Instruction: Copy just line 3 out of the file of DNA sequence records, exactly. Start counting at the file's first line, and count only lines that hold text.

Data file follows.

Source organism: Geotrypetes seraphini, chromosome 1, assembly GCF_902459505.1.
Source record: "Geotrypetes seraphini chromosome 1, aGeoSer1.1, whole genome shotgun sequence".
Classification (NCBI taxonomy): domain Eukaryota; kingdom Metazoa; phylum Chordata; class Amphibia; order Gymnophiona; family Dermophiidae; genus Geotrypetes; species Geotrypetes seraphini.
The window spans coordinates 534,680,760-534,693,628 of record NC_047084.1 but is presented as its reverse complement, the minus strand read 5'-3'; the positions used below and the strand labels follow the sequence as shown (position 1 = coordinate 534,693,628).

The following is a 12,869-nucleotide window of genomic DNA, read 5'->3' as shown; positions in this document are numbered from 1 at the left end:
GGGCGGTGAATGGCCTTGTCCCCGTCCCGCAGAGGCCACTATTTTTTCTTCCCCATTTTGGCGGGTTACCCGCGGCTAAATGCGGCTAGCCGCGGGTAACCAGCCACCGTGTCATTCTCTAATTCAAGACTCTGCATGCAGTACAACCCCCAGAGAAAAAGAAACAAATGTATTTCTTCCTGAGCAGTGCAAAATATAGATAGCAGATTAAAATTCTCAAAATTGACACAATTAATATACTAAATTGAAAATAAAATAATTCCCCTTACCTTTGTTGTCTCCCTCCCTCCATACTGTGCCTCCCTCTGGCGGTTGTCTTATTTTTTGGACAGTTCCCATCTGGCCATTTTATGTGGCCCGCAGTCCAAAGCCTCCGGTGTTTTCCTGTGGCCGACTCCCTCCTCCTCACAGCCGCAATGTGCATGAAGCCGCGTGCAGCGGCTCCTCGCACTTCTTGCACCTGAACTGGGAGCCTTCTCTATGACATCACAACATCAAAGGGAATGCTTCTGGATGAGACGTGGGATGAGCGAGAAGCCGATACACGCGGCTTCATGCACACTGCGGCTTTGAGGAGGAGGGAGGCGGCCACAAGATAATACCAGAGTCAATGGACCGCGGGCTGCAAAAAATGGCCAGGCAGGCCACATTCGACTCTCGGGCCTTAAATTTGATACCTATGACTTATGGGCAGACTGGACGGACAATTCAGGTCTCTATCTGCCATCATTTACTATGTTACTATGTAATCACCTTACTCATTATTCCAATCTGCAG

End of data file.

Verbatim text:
Classification (NCBI taxonomy): domain Eukaryota; kingdom Metazoa; phylum Chordata; class Amphibia; order Gymnophiona; family Dermophiidae; genus Geotrypetes; species Geotrypetes seraphini.